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Chip credit cards: When will the more secure cards be available for American consumers?

Cardhub-emv-badgeVisa and MasterCard have set the deadline of October 2015 as the date when banks and merchants must start using credit cards with chips or incur significant added liability for fraudulent transactions.

With consumers concerned about gigantic data breaches at nationwide retailers and the deadline approaching, what progress is being made by credit card companies and retailers in issuing the new cards?

CardHub, a credit card comparison website, Wednesday released its “2015 EMV Migration Report,” which analyzes the smart-chip credit card plans and progress of the country’s 10 largest credit card issuers as well as 55 major retailers.

EMV, which stands for EuroPay, MasterCard, and Visa, is a global set of standards for chip cards and the technology used to verify them. EMV chip cards contain embedded microprocessors that provide strong security features not possible with traditional magnetic stripe cards.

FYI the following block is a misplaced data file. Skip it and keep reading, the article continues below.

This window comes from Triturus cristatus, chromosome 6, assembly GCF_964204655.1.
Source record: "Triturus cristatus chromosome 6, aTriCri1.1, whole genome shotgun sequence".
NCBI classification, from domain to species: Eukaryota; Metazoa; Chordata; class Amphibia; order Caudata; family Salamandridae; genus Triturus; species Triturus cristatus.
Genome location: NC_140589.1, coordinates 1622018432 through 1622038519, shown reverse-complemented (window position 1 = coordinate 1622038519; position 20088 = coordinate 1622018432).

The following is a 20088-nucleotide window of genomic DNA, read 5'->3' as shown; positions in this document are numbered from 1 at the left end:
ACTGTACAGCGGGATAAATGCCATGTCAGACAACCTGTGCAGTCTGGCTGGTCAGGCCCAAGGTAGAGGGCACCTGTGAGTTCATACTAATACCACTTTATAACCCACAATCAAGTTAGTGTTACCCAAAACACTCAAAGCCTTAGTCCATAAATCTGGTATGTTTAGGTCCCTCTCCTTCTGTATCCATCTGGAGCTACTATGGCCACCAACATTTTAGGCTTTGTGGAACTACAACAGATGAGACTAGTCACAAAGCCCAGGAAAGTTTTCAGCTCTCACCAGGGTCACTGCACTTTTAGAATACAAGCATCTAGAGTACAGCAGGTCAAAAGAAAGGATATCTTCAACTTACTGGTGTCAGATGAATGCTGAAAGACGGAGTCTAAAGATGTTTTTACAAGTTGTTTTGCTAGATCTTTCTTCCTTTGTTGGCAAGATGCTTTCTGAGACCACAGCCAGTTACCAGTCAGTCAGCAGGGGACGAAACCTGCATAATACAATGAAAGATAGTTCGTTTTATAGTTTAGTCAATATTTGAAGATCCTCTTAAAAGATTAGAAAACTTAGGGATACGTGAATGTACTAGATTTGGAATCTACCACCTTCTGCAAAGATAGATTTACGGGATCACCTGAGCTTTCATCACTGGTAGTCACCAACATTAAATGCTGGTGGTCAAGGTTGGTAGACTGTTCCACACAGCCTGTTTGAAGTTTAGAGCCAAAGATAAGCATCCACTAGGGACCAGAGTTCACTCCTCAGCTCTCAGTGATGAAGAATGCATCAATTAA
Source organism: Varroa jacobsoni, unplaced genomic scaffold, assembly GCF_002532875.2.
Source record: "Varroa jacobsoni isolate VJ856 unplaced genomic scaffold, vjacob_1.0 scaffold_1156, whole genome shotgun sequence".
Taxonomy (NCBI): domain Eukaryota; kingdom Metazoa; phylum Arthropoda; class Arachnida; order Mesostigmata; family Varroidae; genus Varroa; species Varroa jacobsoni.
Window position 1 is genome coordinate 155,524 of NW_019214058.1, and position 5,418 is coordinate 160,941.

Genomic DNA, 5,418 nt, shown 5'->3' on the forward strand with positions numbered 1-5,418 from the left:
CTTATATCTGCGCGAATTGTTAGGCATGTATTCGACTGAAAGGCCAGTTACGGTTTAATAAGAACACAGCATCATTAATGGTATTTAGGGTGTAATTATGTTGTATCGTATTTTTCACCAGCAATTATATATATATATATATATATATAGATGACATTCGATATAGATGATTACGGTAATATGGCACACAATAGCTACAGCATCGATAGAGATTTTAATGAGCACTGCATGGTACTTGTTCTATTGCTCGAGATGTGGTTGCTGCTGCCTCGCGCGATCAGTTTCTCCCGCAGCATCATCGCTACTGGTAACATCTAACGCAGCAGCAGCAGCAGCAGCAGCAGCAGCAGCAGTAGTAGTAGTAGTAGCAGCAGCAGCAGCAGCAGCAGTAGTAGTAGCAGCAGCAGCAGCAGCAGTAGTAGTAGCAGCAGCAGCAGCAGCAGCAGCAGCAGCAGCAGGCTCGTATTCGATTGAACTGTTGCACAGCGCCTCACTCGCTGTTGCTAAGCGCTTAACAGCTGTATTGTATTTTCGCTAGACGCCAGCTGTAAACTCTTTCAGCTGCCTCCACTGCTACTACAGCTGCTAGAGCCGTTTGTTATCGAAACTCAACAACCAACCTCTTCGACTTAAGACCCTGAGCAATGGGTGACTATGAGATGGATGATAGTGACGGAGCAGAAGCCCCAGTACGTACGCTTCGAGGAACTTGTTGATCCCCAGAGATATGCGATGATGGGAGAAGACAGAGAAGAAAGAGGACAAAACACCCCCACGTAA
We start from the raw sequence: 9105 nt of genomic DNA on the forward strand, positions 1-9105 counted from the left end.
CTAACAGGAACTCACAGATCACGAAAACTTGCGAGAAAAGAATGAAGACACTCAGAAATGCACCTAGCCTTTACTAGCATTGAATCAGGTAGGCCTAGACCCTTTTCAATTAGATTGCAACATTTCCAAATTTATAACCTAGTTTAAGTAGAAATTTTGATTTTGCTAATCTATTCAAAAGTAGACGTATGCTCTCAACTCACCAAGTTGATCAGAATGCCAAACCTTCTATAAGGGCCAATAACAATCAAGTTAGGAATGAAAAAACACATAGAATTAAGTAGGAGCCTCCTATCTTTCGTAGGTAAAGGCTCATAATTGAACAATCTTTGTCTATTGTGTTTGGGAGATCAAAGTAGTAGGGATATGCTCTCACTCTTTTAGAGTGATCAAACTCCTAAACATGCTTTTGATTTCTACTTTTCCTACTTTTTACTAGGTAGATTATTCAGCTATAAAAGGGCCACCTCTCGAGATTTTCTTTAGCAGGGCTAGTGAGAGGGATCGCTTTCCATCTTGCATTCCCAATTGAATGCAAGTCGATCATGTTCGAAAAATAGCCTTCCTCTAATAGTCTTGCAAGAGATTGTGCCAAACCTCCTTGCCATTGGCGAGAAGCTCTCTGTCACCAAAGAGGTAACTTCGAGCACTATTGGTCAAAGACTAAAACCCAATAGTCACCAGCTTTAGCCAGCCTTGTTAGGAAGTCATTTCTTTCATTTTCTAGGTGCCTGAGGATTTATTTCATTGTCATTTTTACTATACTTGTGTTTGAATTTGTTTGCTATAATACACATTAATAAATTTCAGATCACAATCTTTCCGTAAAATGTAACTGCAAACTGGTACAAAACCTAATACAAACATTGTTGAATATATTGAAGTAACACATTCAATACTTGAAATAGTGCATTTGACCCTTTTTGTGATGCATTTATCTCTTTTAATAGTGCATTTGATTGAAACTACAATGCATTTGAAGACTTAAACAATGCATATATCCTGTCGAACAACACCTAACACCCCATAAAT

EMVCo manages, maintains, and enhances the specifications. It’s owned by American Express, Discover, JCB, MasterCard, UnionPay, and Visa, and includes other organizations from the payments industry.

Eighty countries globally are in various stages of EMV chip migration, including Canada and countries in Europe, Latin America, and Asia. The United States is one of the last countries to migrate to EMV chip technology.

Some of CardHub report’s main findings include:

  • All 10 of the largest credit card issuers are in the process of issuing chip-based credit and debit cards and expect the majority of their portfolios to be updated by the end of 2015.
  • All chip-based cards issued by major banks will continue to have magnetic stripes – enhancing usability while also mitigating certain fraud protection benefits.
  • All of the major retailers that responded to the CardHub survey are on track to meet the October 2015 EMV transition deadlines set by VISA and MasterCard.
  • Retailer transparency on EMV is low given the level of consumer concern about data breaches and financial security. Only 17 of the 55 retailers contacted provided information about their policies – including just 25 percent of those that have been victims of breaches.
  • In a chip card isn’t automatically re-issued, consumers can call and request one from customer service.
Copyright 2015, Rita R. Robison, Consumer Specialist


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